Kansas State University

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Extension Entomology

Tag: greenbugs

Wheat Update

–by Dr. Jeff Whitworth and Dr. Holly Schwarting

Received a report from north central Kansas about a small wheat field infested with ca. 20 aphids/tiller, but the aphids weren’t identified.  All wheat fields we visited in the last week had aphids, including bird cherry-oat, English grain, and/or greenbugs.  However, we were only finding about 1/10 plants or less and beneficials (lady beetles, lacewings, and parasitic wasp activity) were present in all of these fields.  Most wheat averaged Feekes 6-8 and no other pests really have been noted.

Sorghum Pest Update

–by Dr. Jeff Whitworth and Dr. Holly Schwarting

Aphids are becoming easier to find in sorghum fields throughout south central and north central Kansas.  However, they are a mixture of greenbugs, corn leaf aphids, yellow sugarcane aphids and the new-to-Kansas sugarcane aphid.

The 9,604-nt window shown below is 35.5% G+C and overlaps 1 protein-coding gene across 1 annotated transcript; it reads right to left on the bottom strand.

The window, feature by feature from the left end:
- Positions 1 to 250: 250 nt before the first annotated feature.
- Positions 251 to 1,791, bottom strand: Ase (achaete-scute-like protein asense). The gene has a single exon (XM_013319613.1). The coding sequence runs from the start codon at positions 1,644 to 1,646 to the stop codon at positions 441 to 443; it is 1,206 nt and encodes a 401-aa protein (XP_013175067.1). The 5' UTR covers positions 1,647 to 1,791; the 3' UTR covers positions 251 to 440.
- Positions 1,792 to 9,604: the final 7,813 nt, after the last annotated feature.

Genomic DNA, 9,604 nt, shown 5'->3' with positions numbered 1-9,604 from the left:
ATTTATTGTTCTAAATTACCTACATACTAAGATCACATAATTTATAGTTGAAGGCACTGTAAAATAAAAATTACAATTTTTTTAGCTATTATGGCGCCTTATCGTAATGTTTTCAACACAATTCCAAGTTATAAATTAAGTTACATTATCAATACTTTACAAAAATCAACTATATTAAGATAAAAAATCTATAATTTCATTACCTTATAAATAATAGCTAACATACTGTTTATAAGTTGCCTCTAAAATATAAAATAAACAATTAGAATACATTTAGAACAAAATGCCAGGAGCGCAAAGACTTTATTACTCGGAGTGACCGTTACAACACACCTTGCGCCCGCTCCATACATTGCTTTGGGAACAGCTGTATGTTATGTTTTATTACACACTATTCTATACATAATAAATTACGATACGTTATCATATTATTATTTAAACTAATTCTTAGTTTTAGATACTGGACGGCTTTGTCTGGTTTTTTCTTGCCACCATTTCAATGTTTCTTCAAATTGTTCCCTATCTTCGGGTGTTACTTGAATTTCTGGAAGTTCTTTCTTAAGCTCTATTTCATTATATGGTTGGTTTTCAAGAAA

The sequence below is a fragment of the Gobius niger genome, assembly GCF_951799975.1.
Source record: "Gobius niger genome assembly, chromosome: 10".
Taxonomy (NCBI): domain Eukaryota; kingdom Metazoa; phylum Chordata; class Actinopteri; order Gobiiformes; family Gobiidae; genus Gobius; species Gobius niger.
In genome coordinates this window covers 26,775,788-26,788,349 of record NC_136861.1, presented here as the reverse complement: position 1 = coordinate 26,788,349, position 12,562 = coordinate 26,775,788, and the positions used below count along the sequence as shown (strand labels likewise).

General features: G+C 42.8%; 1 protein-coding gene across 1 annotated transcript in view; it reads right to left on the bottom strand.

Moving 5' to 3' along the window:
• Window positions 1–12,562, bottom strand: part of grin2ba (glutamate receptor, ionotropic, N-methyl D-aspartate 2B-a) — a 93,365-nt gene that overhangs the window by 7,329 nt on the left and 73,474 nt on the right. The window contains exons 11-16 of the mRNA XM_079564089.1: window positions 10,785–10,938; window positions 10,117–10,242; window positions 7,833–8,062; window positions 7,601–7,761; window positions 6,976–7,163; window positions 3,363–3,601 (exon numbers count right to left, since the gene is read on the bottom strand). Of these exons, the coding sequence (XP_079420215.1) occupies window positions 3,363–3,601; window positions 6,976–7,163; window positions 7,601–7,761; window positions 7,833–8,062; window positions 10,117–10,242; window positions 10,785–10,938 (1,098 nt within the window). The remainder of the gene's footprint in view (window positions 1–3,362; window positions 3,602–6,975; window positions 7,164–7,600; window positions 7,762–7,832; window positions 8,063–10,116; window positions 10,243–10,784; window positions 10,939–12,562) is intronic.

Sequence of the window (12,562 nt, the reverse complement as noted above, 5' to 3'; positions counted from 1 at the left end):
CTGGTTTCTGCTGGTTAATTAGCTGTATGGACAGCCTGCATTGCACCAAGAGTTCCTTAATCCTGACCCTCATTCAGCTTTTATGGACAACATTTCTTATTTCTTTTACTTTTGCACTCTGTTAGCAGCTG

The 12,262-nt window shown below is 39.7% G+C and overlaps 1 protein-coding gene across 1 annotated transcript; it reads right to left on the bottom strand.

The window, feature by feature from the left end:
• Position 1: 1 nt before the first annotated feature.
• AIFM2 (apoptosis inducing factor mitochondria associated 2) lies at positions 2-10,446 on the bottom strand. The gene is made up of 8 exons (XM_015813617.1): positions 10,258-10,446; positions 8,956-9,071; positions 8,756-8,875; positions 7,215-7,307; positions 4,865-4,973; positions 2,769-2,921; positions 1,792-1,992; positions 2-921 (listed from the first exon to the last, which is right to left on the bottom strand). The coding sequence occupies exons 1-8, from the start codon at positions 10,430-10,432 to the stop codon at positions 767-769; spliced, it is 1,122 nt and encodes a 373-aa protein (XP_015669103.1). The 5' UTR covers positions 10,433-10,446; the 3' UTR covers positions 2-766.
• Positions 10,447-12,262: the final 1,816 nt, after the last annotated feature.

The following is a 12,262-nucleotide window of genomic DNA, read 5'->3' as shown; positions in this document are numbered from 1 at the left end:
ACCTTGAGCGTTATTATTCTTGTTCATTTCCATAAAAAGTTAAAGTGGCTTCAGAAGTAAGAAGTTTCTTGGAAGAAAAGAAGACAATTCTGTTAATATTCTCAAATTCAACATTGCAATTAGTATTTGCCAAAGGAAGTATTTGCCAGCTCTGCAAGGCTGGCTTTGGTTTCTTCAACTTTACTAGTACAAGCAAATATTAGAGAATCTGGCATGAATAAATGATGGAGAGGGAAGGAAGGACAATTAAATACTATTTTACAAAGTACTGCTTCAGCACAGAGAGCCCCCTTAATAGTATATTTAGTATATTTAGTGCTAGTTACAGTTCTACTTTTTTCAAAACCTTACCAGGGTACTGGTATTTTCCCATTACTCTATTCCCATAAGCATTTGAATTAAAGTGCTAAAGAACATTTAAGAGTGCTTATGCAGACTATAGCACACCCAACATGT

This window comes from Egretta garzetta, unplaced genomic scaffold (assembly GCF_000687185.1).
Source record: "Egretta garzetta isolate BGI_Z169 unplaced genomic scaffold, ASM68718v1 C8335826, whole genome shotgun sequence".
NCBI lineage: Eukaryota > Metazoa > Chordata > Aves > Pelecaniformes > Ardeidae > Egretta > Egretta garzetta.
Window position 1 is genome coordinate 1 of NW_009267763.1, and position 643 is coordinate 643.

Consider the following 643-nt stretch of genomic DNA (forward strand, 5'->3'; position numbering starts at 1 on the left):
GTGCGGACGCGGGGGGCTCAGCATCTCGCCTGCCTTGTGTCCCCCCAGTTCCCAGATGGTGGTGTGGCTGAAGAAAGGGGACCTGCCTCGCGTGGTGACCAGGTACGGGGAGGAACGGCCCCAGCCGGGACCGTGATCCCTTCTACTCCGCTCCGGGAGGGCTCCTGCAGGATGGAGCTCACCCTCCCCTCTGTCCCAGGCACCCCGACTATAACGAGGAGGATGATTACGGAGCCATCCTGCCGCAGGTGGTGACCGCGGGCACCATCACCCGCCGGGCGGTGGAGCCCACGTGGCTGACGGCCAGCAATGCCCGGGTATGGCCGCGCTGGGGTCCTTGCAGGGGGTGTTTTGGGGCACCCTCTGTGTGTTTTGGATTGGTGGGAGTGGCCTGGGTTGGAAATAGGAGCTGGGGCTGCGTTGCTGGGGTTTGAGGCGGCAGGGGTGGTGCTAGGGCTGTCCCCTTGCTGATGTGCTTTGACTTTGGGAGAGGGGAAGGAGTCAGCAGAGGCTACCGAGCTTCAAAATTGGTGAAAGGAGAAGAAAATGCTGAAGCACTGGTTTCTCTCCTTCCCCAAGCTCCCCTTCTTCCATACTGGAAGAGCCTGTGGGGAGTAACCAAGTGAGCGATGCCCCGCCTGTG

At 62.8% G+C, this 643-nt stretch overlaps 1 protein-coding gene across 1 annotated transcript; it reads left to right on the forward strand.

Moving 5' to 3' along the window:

aphid species

Probably the easiest way to find aphids is to look for the shiny/wet looking leaves and then examine the undersides of the leaves immediately above the ‘wet’ leaves.  This is the honeydew produced by a colony of aphids.

honeydew

 

Headworms are still very common throughout north central and south central Kansas.  There are all stages present, but remember the sorghum is vulnerable from flowering to soft dough.  These headworms may cause up to 5% loss/worm/head throughout the approximately two weeks that they are feeding directly on the grain.

sorghum headworm in berry

 

Wheat – Aphids

—by Dr. Jeff Whitworth – Dr. Holly Schwarting – J.R. Ewing and Salehe Abbar & Dr. Brian McCornack

Wheat aphids, primarily greenbugs, but bird cherry oat and English grain aphids as well, continue to migrate into wheat fields all over the state. However, there are increasing numbers of lady beetles and parasitic wasps (see photo of mummy). Hopefully these beneficials will keep these aphids well below treatment thresholds.

Screen Shot 2015-05-02 at 9.46.18 AM

More information about greenbug identification,  current management recommendations, or their natural enemies can be found on the myFields.info website (www.myfields.info).

 

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